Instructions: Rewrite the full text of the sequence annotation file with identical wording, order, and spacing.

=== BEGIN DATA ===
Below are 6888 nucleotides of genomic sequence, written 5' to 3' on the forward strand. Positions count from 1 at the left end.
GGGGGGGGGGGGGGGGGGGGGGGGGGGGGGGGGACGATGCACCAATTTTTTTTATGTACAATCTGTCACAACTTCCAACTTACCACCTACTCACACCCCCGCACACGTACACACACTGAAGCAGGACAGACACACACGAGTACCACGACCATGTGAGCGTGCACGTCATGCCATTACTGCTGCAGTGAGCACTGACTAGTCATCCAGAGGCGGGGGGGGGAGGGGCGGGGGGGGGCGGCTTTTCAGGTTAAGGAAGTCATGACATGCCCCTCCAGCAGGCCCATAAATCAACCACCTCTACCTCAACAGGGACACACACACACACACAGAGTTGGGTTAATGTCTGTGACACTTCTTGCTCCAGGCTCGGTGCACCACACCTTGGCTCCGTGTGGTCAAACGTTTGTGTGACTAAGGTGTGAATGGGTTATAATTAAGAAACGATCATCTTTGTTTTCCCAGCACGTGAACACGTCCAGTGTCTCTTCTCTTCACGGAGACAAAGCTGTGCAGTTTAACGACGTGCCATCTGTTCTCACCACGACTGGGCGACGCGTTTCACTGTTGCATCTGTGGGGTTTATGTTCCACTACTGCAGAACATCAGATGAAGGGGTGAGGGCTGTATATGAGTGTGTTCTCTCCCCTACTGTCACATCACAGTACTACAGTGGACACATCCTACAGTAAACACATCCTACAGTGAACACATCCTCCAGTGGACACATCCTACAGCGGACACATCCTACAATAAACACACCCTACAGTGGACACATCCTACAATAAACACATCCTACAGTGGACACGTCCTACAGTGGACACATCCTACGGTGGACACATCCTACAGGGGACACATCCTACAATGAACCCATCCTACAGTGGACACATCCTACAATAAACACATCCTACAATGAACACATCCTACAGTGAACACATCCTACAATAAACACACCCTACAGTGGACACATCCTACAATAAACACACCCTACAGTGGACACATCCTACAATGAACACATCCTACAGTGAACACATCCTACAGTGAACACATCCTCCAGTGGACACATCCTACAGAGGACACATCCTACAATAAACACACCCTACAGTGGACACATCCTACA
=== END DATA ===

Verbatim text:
Below are 6888 nucleotides of genomic sequence, written 5' to 3' on the forward strand. Positions count from 1 at the left end.
GGGGGGGGGGGGGGGGGGGGGGGGGGGGGGGGGACGATGCACCAATTTTTTTTATGTACAATCTGTCACAACTTCCAACTTACCACCTACTCACACCCCCGCACACGTACACACACTGAAGCAGGACAGACACACACGAGTACCACGACCATGTGAGCGTGCACGTCATGCCATTACTGCTGCAGTGAGCACTGACTAGTCATCCAGAGGCGGGGGGGGGAGGGGCGGGGGGGGGCGGCTTTTCAGGTTAAGGAAGTCATGACATGCCCCTCCAGCAGGCCCATAAATCAACCACCTCTACCTCAACAGGGACACACACACACACACAGAGTTGGGTTAATGTCTGTGACACTTCTTGCTCCAGGCTCGGTGCACCACACCTTGGCTCCGTGTGGTCAAACGTTTGTGTGACTAAGGTGTGAATGGGTTATAATTAAGAAACGATCATCTTTGTTTTCCCAGCACGTGAACACGTCCAGTGTCTCTTCTCTTCACGGAGACAAAGCTGTGCAGTTTAACGACGTGCCATCTGTTCTCACCACGACTGGGCGACGCGTTTCACTGTTGCATCTGTGGGGTTTATGTTCCACTACTGCAGAACATCAGATGAAGGGGTGAGGGCTGTATATGAGTGTGTTCTCTCCCCTACTGTCACATCACAGTACTACAGTGGACACATCCTACAGTAAACACATCCTACAGTGAACACATCCTCCAGTGGACACATCCTACAGCGGACACATCCTACAATAAACACACCCTACAGTGGACACATCCTACAATAAACACATCCTACAGTGGACACGTCCTACAGTGGACACATCCTACGGTGGACACATCCTACAGGGGACACATCCTACAATGAACCCATCCTACAGTGGACACATCCTACAATAAACACATCCTACAATGAACACATCCTACAGTGAACACATCCTACAATAAACACACCCTACAGTGGACACATCCTACAATAAACACACCCTACAGTGGACACATCCTACAATGAACACATCCTACAGTGAACACATCCTACAGTGAACACATCCTCCAGTGGACACATCCTACAGAGGACACATCCTACAATAAACACACCCTACAGTGGACACATCCTACA